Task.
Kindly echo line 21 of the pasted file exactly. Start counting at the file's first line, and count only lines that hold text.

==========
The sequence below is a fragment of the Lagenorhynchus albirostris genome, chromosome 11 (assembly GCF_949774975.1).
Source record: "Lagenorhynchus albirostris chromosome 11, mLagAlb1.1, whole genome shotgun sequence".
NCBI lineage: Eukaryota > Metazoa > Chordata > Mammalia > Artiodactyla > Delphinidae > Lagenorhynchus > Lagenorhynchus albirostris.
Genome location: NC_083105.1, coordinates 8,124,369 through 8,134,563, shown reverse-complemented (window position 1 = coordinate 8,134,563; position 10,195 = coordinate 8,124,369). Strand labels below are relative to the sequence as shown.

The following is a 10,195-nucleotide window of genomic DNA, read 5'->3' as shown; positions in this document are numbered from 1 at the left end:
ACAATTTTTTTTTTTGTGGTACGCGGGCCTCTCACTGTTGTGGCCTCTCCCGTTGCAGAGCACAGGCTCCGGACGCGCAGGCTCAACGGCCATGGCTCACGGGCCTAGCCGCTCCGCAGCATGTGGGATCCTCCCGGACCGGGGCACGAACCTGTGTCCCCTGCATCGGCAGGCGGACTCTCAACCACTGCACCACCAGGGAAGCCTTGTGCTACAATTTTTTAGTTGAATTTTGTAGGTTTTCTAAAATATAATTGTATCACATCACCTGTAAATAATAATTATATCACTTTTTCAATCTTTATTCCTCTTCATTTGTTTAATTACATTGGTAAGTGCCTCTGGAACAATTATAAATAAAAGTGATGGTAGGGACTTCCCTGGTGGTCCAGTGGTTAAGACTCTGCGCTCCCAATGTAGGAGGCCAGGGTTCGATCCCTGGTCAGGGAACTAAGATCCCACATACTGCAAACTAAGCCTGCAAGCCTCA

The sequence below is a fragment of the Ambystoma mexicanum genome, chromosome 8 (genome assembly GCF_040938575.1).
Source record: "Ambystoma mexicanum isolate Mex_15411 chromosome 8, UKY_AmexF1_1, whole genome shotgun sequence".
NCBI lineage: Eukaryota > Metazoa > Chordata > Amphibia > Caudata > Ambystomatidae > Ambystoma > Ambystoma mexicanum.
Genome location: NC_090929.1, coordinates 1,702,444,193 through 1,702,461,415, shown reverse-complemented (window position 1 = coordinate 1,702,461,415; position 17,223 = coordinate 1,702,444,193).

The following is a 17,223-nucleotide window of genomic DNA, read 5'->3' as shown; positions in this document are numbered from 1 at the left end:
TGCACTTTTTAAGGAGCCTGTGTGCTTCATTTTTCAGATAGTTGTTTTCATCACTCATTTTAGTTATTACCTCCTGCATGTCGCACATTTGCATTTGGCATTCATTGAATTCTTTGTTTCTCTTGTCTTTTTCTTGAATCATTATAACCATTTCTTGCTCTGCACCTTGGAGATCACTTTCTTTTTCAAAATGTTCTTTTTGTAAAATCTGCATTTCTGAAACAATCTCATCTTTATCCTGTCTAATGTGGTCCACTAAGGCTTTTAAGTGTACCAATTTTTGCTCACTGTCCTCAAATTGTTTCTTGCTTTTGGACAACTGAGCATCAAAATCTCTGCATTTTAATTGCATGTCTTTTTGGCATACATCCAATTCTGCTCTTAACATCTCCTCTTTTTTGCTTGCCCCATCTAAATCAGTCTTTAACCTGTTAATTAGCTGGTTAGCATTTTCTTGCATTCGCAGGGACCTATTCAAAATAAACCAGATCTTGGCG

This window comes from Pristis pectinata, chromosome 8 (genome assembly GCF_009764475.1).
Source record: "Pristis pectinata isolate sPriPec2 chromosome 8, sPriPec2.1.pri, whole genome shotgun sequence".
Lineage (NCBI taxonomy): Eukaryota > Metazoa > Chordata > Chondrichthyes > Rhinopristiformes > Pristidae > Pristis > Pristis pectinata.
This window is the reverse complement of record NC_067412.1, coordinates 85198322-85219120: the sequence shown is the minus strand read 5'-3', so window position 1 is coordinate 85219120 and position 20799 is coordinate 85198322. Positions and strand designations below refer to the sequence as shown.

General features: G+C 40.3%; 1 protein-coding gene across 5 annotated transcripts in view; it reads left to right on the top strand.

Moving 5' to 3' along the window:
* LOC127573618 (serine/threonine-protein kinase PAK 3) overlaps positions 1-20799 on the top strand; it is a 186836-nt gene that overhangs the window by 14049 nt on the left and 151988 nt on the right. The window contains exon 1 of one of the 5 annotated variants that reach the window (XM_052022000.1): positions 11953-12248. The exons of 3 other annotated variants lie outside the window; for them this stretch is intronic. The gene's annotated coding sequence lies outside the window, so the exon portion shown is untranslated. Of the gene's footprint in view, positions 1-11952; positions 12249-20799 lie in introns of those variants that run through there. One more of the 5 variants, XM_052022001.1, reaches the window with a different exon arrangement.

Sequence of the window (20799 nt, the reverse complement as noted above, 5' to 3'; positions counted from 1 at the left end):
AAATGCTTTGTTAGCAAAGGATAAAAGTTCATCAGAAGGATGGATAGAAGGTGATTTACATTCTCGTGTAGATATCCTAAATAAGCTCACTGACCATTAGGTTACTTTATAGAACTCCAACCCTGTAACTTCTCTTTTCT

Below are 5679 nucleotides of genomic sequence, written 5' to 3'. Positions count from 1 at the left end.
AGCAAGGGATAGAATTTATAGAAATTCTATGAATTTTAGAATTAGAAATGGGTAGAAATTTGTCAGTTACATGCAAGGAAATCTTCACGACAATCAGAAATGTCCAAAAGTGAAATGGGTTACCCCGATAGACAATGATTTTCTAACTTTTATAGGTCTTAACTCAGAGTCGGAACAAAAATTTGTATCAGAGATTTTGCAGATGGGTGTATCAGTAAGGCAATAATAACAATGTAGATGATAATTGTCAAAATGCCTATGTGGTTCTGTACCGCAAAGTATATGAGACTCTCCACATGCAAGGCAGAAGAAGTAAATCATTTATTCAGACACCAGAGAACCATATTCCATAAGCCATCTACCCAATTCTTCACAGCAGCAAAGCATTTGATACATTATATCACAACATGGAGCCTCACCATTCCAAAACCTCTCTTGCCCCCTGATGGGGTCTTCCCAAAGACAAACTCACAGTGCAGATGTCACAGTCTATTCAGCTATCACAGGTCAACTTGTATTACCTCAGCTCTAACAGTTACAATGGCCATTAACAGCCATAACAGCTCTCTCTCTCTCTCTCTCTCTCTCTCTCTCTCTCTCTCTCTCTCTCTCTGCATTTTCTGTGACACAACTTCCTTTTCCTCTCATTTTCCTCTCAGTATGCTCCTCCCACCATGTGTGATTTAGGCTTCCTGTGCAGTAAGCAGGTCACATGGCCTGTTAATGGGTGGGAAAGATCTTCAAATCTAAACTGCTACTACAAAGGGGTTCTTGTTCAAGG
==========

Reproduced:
AAATGCTTTGTTAGCAAAGGATAAAAGTTCATCAGAAGGATGGATAGAAGGTGATTTACATTCTCGTGTAGATATCCTAAATAAGCTCACTGACCATTAGGTTACTTTATAGAACTCCAACCCTGTAACTTCTCTTTTCT